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They are random files that are to be created in my home directory with those file names in which they are supposed to be irrelevant. I have used the touch command to create the files. A. touch untitled file B. touch **'s and ||'s C. touch >> README!! <<. The touch command works on files A and B. The third file gives me the error: touch >> READMEls <<
-bash: syntax error near unexpected token `newline'
You probably are using characters that have special meanings to the bash shell.
For example a * is a wild card that bash will expand before the touch command sees it's own arguments.
The > and < characters are used for redirection.
You need to escape these characters, or include them in quotes. Single quotes are better because some characters like `$' still have a special meaning inside double quotes. If a filename starts with a dash, the shell will think that the filename is an argument. You need to use -- between your command options and the filename argument.
Better yet, don't create files with spaces or special characters in them. It makes handling them in the terminal difficult.
I would suggest downloading the Advanced Bash Scripting guide from the www.tldp.org website. The first chapter covers the usage of each special character.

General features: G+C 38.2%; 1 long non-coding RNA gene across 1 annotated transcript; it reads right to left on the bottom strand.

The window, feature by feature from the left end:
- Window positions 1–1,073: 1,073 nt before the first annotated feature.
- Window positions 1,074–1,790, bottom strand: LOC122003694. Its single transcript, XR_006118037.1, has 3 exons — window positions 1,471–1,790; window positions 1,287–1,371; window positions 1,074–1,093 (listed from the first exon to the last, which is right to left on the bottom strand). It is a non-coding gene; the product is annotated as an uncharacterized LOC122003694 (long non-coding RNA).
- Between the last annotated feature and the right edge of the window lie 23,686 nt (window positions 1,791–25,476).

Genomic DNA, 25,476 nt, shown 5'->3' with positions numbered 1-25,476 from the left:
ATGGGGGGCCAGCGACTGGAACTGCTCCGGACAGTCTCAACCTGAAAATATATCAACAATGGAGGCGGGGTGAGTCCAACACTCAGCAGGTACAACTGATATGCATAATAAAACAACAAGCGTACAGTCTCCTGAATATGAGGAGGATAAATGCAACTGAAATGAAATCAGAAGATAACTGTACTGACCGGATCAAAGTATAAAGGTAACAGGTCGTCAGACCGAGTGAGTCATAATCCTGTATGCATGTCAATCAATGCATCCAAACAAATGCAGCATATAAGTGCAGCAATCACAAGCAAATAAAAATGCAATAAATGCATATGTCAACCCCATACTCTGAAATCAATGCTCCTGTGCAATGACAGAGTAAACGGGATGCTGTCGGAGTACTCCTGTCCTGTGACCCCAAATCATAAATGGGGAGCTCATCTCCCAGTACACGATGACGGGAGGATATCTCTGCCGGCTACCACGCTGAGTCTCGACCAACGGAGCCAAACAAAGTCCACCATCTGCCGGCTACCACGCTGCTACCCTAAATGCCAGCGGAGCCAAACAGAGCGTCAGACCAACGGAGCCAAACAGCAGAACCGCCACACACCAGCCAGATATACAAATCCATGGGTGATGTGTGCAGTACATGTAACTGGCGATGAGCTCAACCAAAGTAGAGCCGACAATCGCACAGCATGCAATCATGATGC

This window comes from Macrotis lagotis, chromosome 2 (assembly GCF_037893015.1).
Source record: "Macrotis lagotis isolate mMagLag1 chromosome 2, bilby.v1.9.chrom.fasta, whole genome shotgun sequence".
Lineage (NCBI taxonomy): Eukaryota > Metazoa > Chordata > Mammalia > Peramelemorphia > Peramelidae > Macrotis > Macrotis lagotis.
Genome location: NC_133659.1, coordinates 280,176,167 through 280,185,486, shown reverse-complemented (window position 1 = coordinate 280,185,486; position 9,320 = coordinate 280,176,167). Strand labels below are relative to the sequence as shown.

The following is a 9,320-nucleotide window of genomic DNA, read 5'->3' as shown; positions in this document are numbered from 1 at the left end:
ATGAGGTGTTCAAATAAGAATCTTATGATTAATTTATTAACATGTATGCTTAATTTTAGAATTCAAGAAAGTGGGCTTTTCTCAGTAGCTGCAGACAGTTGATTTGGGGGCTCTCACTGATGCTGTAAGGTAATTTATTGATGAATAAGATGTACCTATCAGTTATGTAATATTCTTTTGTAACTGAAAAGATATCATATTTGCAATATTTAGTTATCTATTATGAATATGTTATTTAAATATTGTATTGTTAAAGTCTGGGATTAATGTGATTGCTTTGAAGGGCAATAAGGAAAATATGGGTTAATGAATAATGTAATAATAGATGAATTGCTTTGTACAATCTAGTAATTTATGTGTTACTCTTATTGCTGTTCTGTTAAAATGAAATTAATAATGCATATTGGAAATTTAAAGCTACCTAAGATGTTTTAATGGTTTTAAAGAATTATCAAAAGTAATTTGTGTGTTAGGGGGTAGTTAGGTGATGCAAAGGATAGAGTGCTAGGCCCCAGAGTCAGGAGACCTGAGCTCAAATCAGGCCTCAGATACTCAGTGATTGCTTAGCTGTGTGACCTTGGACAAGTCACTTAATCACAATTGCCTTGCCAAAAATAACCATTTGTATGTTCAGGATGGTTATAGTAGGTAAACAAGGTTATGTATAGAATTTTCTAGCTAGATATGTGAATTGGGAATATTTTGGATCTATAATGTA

Does your README file include the >> <<? if you type that into the terminal by itself, it says '-bash: syntax error near unexpected token `newline', Whereas letters that aren't linked just says 'no command found'. I'm not that great with this stuff, but I think the terminal recognizes symbols(-,/,#,etc.) as command to seperate or re-direct and stuff like that, Try just calling the file READMES.
If I'm wrong please let me know, This is just a guess and I would like to know how it goes ... a little knowledge goes a long way. Best of luck.
jschiwal, guess we we're typing same time lol. So my assumption of symbols being command related was right? sweeeeeeeeeet I love learning!
Last edited by Hevithan; 04-22-2011 at 05:40 PM.
Reason: to include jschiwal's post
Hevithan: I've had some commands fail that worked on a large number of file arguments, or in a loop. I quoted the variable filename argument, but the problem turns out to be either a filename starting with a dash, or a filename containing `!'. The latter is especially nasty and hard to escape. The ! is used for bash history in an interactive bash session, but not when running scripts.
A dash only causes a problem if it is the first character. An underscore as the first character usually doesn't cause a problem but looks strange. Local functions sometimes use an underscore to prevent name collision with global functions or commands. For example, you may source a script with a _ls() function.
Imagine a file named "-picture.jpg". showfoto -picture.jpg will be interpreted as "showfoto -p -i -c -t -u -r -e .jpg"
The filename might be in a variable, so "showfoto $pic" would fail if $pic is `-picture'. Your script might work for a long time, then fail because of the filename. So you need to use "showfoto -- $pic" instead to prevent this from happening if possible.
When working interactively, one method of handling strange file names is to use auto completion. Type the first few letters and hit the TAB key. The shell will complete the word, escaping characters as needed. This can be useful for handling a file that has a different encoding or foreign characters you can't type.